Prime Minister Shinzo Abe pledged that Japan “will newly bear the flag of ‘proactive contribution to peace’” in a speech to the United Nations on Sept. 26. Japan will be “even more actively engaged in U.N. collective security measures, including peacekeeping operations,” Abe told the 68th session of the U.N. General Assembly.
But what does “proactive contribution to peace” actually mean?
If Abe has only “U.N. collective security measures” in mind in promoting this policy concept, we can support the direction of his efforts.
The world body’s peacekeeping operations (PKOs) are representative of collective security measures under the leadership of the United Nations. Japan has been taking part in such U.N. peace-building activities in various parts of the world since the 1990s.
Although the United Nations has, in reality, not been performing its core functions in any satisfactory way, there are still feasible ways for Japan to expand its international contributions in this area.
The Self-Defense Forces could conceivably participate more actively in U.N. peacekeeping operations by widening the scope of their international missions.
It would be meaningful for the SDF to get involved in international efforts to build peace as a neutral and fair actor with the authorization of the United Nations and with a clear commitment to avoiding involvement in battles.
But we wonder if Abe’s “proactive contribution to peace” is limited to such activities.
What is troubling is the fact that Abe, in a lecture he delivered at a conservative think tank in New York the day before his U.N. address, also talked about Japan’s proactive contribution to peace while discussing Japan’s participation in “collective security” efforts alongside the issue of “collective self-defense.”
For Japan, collective self-defense is a concept that is mainly related to its security alliance with the United States. The idea is completely different from collective security, which means cooperation for peace based on consensus within the international community.
In his lecture at the think tank, Abe stressed Japan’s commitment to playing a role that befits a major security ally of the United States under the framework of the U.S.-led security architecture.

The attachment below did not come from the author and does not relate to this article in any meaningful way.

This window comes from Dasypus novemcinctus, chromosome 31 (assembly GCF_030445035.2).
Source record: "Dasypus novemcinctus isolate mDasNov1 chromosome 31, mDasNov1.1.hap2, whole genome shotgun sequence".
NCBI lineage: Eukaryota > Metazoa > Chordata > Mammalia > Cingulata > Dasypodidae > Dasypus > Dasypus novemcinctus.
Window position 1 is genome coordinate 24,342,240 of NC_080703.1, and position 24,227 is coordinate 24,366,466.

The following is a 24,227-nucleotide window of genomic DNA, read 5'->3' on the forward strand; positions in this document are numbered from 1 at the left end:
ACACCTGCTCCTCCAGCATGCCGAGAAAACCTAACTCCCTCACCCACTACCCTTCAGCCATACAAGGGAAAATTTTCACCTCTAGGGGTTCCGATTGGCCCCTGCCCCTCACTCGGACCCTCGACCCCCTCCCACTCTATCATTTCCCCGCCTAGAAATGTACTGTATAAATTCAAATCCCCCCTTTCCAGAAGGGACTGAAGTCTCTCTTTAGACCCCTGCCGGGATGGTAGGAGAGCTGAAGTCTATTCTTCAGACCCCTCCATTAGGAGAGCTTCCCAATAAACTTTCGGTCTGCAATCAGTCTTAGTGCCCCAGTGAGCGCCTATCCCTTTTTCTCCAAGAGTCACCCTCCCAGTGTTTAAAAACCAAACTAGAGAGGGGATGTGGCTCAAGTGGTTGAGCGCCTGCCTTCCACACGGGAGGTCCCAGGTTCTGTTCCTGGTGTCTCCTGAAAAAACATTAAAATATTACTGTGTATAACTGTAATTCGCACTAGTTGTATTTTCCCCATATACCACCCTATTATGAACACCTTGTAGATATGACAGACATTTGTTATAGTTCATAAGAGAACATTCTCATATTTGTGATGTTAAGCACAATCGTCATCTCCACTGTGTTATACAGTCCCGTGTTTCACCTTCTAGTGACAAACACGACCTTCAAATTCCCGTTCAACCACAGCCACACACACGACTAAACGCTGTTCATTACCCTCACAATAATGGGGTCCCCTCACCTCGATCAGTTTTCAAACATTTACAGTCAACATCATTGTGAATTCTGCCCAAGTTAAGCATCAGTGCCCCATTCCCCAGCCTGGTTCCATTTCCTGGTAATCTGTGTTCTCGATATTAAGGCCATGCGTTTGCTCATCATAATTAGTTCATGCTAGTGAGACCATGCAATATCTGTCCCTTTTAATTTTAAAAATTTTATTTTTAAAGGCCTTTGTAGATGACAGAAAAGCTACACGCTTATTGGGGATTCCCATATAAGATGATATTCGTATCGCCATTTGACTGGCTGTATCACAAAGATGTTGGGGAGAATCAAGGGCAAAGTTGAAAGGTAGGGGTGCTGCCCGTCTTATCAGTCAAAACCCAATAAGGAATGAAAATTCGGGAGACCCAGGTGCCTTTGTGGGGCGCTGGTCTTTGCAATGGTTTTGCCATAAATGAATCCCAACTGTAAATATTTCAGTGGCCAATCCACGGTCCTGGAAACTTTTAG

The Abe administration is seeking to change the Japanese government’s traditional interpretation of the Constitution with regard to Japan’s right to collective self-defense. This move is a policy response to China’s rapid military buildup and an attempt to enhance the deterrence of the Japan-U.S. security alliance.
This initiative would open the door to the SDF’s integrated support to U.S. forces, which operate globally. It could even pave the way for the SDF’s participation in multinational forces.
But can Japan’s deep involvement in U.S.-led military interventions in other parts of the world be described as an act of pacifism?
Japan has long espoused the pacifist creed based on Article 9 of the Constitution, under which it has refrained from direct involvement in military conflicts.
The SDF’s participation in U.N. peacekeeping operations under the restrictions set by the Constitution has drawn praise from the international community.
The rigorous pacifism Japan has been upholding for decades is one thing, and “proactive contribution to peace” involving the exercise of Japan’s right to collective self-defense is quite another.
Abe seems to be using the term “pacifism” only as a means to win public support for his attempt to allow Japan to exercise its right to collective self-defense by changing the government’s interpretation of the Constitution concerning this issue.
Approval of Japan’s exercise of the right to collective self-defense would amount to a radical change in Japan’s security policy.
Debate on this important issue should not be clouded by the use of the vague, if catchy, phrase of “proactive contribution to peace.”
--The Asahi Shimbun, Sept. 28
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